2016-03-02 / Front Page

Homeowner Battles To Void Historic District

By Liz Goff
A Queens homeowner is asking a Manhattan Supreme Court judge to declare the Jackson Heights Historic District “null and void” in an effort to keep a newly-installed fence around her property.

The problem started in 2014k when homeowner Yu Chen Li replaced a fence around her home on 83rd Street that does not comply with design standards set by LPC, for buildings in the Jackson Heights Historic District, an LPC spokesperson said.

The LPC said in its initial decision that the  fence features a brick base and posts, making it much different than the simpler-looking fences on other houses in the Historic District.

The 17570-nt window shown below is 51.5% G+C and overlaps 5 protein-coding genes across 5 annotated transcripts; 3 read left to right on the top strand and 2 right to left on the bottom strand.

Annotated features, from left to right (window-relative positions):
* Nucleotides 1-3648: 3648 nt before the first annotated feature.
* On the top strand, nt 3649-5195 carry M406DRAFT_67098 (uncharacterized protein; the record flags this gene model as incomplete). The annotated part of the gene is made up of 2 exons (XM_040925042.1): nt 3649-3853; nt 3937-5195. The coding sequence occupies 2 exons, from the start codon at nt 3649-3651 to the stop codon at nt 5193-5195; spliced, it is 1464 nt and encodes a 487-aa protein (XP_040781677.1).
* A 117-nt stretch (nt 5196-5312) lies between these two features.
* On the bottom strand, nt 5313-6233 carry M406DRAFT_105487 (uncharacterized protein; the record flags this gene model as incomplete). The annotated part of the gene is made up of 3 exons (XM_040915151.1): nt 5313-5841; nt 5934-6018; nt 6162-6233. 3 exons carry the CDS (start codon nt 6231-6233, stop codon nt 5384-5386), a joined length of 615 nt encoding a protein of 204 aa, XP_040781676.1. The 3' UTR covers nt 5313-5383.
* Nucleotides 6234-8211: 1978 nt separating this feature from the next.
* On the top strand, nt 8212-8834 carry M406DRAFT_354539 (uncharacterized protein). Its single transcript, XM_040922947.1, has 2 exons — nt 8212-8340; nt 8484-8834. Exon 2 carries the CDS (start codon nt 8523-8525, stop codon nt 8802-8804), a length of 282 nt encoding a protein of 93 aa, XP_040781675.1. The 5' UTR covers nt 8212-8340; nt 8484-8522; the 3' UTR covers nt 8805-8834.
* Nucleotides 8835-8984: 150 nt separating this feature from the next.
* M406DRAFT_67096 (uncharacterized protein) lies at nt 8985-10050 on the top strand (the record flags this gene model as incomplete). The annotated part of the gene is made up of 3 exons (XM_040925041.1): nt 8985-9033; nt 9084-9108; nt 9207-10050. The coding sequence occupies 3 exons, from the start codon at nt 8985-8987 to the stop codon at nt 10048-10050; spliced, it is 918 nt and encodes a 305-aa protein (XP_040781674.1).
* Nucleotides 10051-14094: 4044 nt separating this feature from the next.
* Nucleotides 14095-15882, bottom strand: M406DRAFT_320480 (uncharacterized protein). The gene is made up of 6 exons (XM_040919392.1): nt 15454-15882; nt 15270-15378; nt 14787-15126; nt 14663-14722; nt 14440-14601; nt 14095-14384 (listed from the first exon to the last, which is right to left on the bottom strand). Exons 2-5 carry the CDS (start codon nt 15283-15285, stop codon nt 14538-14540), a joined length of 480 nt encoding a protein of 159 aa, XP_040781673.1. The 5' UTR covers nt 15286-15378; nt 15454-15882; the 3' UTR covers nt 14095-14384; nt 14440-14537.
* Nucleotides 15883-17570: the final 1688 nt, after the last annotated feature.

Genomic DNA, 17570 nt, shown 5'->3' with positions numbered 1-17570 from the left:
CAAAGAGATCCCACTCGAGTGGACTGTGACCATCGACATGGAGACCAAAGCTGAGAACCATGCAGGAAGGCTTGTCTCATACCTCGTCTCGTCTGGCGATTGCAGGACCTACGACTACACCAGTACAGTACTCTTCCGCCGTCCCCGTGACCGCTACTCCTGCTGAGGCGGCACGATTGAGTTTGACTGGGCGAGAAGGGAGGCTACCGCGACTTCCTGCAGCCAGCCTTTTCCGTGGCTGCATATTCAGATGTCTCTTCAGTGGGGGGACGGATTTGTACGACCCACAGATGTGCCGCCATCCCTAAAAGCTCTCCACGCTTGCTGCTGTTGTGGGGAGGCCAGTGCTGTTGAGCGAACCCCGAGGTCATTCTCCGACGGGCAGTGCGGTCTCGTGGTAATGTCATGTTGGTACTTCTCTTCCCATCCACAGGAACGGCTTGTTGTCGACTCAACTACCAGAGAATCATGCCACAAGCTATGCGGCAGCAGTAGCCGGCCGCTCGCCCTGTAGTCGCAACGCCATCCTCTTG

The panel approved the fence, but requested that Li remove the brick and replace it with a fence and gate that match the design of others in the neighborhood, that was declared a landmark in 1993.

Li said in papers filed in Manhattan Supreme Court that the “LPC demand is based on micromanaged personal whims” and is petitioning the court to remove the landmark status of the neighborhood.

An LPC spokesperson said the commission’s decision on the fence is “consistent based on the design of other fences in the Jackson Heights Historic District.”

LPC officials refused further comment on the pending court action.

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